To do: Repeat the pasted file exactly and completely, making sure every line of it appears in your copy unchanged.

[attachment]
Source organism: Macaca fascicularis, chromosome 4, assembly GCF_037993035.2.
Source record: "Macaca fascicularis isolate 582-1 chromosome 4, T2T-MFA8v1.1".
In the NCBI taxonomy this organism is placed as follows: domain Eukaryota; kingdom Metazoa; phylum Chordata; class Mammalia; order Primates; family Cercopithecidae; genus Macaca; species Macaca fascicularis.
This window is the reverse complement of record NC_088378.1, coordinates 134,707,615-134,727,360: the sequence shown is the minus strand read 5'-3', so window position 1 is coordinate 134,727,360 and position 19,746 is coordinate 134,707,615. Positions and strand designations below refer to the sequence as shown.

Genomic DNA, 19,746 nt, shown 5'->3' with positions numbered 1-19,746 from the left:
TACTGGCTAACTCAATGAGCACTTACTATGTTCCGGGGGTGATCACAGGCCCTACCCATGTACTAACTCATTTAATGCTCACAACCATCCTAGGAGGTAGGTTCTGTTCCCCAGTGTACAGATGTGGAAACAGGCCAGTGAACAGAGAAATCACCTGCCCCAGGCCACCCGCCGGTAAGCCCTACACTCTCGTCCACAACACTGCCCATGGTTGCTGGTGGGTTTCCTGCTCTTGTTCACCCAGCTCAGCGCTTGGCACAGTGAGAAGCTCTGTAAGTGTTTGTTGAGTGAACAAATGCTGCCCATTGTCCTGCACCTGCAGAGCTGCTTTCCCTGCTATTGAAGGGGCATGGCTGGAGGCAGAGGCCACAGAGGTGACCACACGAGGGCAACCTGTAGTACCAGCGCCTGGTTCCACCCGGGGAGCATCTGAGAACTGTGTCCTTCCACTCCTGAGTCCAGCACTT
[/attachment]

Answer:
Source organism: Macaca fascicularis, chromosome 4, assembly GCF_037993035.2.
Source record: "Macaca fascicularis isolate 582-1 chromosome 4, T2T-MFA8v1.1".
In the NCBI taxonomy this organism is placed as follows: domain Eukaryota; kingdom Metazoa; phylum Chordata; class Mammalia; order Primates; family Cercopithecidae; genus Macaca; species Macaca fascicularis.
This window is the reverse complement of record NC_088378.1, coordinates 134,707,615-134,727,360: the sequence shown is the minus strand read 5'-3', so window position 1 is coordinate 134,727,360 and position 19,746 is coordinate 134,707,615. Positions and strand designations below refer to the sequence as shown.

Genomic DNA, 19,746 nt, shown 5'->3' with positions numbered 1-19,746 from the left:
TACTGGCTAACTCAATGAGCACTTACTATGTTCCGGGGGTGATCACAGGCCCTACCCATGTACTAACTCATTTAATGCTCACAACCATCCTAGGAGGTAGGTTCTGTTCCCCAGTGTACAGATGTGGAAACAGGCCAGTGAACAGAGAAATCACCTGCCCCAGGCCACCCGCCGGTAAGCCCTACACTCTCGTCCACAACACTGCCCATGGTTGCTGGTGGGTTTCCTGCTCTTGTTCACCCAGCTCAGCGCTTGGCACAGTGAGAAGCTCTGTAAGTGTTTGTTGAGTGAACAAATGCTGCCCATTGTCCTGCACCTGCAGAGCTGCTTTCCCTGCTATTGAAGGGGCATGGCTGGAGGCAGAGGCCACAGAGGTGACCACACGAGGGCAACCTGTAGTACCAGCGCCTGGTTCCACCCGGGGAGCATCTGAGAACTGTGTCCTTCCACTCCTGAGTCCAGCACTT